When you’re pounding the pavement, trying desperately to find new methods and avenues for battling rare cancers like brain cancer, it can be easy to just keep trying the same methods over and over and over again, expecting different results. It takes a unique mind-set to step outside that comfort zone and come at the problem from a new perspective.
But that’s exactly what Dr. Chris Hine and Dr. Justin Lathia have done. Coming from vastly different fields in the areas of medicine and engineering–yes engineering, these doctors decided to confront and tackle one of the rarest cancers of all–glioblastoma.
Dr. Christopher Hine is Assistant Staff in the Department of Cardiovascular and Metabolic Sciences at Cleveland Clinic Lerner Research Institute and Assistant Professor of Molecular Medicine at Cleveland Clinic Lerner College of Medicine. He earned his PhD in biochemistry from the University of Rochester School of Medicine and Dentistry studying DNA repair and tumor suppression mechanisms using comparative biology approaches. Dr. Hine’s research largely focuses on how diet and aging regulate the production of hydrogen sulfide (H₂S) inside the human body and how changes in the production of this compound impacts health. The gas, known for its strong odor of rotten eggs and toxicity at high levels, is produced in human cells. In addition to playing an important role in delaying aging, studies have shown that hydrogen sulfide suppresses tumor growth in a number of different types of cancers-including GBM. New evidence suggests it can also alter tumor immunity, making it more difficult for tumor cells to thrive. Dr. Hine is studying the aging-related decline in the H2S system and its correlation to GBM growth and progression while impeding the body’s natural anti-tumor surveillances.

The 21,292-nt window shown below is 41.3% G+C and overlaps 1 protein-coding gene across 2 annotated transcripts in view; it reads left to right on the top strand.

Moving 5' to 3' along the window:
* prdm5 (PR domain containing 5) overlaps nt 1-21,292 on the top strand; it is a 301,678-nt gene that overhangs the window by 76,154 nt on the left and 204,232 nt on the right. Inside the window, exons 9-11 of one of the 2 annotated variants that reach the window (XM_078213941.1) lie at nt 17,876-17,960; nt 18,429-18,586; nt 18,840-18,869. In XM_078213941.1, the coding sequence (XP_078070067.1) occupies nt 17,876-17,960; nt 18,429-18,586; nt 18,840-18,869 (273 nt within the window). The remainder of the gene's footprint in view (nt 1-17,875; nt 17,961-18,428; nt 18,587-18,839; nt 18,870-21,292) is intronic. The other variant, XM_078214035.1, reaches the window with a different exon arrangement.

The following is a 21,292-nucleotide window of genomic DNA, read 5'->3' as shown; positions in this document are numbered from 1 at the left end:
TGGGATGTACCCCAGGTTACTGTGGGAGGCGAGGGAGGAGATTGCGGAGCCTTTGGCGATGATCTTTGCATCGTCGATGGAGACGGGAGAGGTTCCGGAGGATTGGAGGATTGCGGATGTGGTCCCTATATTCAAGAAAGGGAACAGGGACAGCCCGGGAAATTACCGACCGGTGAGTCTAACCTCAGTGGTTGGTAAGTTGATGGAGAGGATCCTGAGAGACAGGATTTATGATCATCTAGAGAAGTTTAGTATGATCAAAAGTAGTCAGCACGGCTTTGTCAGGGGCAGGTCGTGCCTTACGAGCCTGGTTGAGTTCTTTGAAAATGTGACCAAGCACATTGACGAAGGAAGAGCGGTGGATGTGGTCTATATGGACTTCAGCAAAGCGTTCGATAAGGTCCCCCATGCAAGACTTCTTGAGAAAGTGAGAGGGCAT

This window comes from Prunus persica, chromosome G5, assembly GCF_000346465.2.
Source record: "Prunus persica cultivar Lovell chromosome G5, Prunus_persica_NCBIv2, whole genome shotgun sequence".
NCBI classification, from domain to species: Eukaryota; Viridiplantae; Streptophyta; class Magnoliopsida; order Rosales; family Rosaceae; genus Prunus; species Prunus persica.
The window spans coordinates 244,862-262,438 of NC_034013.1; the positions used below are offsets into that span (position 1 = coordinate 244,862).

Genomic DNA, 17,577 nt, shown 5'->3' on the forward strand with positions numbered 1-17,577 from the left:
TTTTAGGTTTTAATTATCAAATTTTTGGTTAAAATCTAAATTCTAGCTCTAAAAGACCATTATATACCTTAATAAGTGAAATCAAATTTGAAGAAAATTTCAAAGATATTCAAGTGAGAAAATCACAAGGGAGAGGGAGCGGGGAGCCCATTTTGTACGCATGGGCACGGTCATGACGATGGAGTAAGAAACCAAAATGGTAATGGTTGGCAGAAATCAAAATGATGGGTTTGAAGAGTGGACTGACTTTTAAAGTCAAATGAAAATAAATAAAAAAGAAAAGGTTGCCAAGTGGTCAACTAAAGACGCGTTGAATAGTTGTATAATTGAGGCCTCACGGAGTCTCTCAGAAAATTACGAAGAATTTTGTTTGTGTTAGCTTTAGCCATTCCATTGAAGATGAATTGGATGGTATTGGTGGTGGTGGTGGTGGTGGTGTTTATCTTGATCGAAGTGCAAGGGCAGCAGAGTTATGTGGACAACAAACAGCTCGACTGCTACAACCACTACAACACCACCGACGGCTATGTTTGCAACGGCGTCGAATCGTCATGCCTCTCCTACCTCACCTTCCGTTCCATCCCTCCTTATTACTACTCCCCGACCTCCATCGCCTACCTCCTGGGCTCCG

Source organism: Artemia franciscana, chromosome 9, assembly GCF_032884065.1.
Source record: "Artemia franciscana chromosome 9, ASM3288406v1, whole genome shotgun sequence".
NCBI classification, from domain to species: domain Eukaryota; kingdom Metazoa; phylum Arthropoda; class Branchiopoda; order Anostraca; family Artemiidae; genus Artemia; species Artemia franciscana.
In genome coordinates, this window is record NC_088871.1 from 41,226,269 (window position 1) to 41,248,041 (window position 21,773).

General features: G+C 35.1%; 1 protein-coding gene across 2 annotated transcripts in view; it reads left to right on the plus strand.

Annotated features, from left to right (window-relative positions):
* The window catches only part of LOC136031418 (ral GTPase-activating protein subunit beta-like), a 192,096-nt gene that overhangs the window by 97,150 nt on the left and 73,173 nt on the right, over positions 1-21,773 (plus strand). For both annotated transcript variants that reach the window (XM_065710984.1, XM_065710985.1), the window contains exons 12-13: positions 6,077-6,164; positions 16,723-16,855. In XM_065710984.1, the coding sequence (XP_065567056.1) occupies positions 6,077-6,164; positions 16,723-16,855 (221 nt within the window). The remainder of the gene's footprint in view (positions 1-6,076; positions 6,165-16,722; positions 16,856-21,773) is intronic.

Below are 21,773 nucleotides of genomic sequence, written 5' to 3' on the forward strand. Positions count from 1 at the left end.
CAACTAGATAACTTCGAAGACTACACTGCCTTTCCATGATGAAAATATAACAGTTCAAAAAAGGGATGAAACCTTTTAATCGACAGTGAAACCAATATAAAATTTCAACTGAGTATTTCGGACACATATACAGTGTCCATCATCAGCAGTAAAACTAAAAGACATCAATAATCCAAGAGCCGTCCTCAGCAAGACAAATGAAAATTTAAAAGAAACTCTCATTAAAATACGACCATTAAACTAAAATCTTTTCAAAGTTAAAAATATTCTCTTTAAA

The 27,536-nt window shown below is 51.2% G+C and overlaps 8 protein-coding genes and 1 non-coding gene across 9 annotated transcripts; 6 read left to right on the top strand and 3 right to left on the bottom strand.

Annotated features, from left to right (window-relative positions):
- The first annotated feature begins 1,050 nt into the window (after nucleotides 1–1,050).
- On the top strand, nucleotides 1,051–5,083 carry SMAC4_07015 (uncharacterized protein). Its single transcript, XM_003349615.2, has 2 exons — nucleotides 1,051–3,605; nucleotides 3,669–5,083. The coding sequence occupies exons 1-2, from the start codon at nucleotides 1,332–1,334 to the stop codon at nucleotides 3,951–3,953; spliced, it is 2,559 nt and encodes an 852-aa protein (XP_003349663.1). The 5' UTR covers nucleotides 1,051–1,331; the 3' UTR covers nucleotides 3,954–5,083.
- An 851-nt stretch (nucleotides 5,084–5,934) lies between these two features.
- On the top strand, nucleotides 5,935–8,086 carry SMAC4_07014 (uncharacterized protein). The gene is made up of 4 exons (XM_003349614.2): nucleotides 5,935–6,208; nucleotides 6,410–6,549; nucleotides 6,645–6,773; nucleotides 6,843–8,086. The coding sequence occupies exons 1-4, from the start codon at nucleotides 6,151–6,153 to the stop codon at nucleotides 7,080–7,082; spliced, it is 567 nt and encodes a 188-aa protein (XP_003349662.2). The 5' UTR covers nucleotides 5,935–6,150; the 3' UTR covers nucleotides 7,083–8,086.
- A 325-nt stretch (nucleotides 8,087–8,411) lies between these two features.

Dr. Justin Lathia is the principal investigator in Cleveland Clinic’s Lerner Research Institute and co-director of its Brain Tumor Center of Excellence. He oversees a lab that is studying, among other things, how stem cell populations that have been identified in malignant brain tumors could be targeted to kill cancerous cells. Cancer stem cells (CSCs) are primitive cells that have the unique ability to mature into multiple different types of cells. This allows CSCs to be especially capable of escaping from traditional treatments — like chemotherapy and radiation. The surviving CSCs are thought to be among the primary drivers of tumor recurrence after initial treatment, making them attractive targets for new therapeutic strategies that could eliminate their population within malignant brain tumors.
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Resources from Ep. 2:
Sci-News Journal- Rotten Egg Gas May Be Key to Human Longevity,
National Library of Medicine. Hine, C., et al.- Hydrogen sulfide operates as a glioblastoma suppressor and is lost under high fat diet,
UVA Health, Sheehan, J. Focused Ultrashound Shows Promise Against Brain Tumor,
National Institutes of Health, Harrison, L.: Hydrogen Sulfide as a Radiosensitizer for Glioblastoma,
Focused Ultrasound Foundation: Focused Ultrasound Therapy & Brain Tumors, Glioma & Metastatic,
National Library of Medicine, Lathia, J.D., Hubert, C.G.,: Seeing the GBM Diversity Spectrum,
ACTIVE, Not Currently Recruiting. (This is trial Harry Lorusso did.) Sidney Kimmel Comprehensive Cancer Center at John Hopkins: GMCI, Nivolumab, and Radiation in Treating Newly Diagnosed High-Grade Gliomas,
CURRENTLY RECRUITING! National Cancer Institute- Testing the Addition of Immune Therapy Drugs,
CURRENTLY RECRUITING! Roswell Cancer Center- SurVaxM Vaccine-Brain Cancer Immunotherapy,
CURRENTLY RECRUITING! OncoSynergy and Moffit Cancer Center (FL)- Phase 1 Clinical Trial for Recurrent Glioblastoma,
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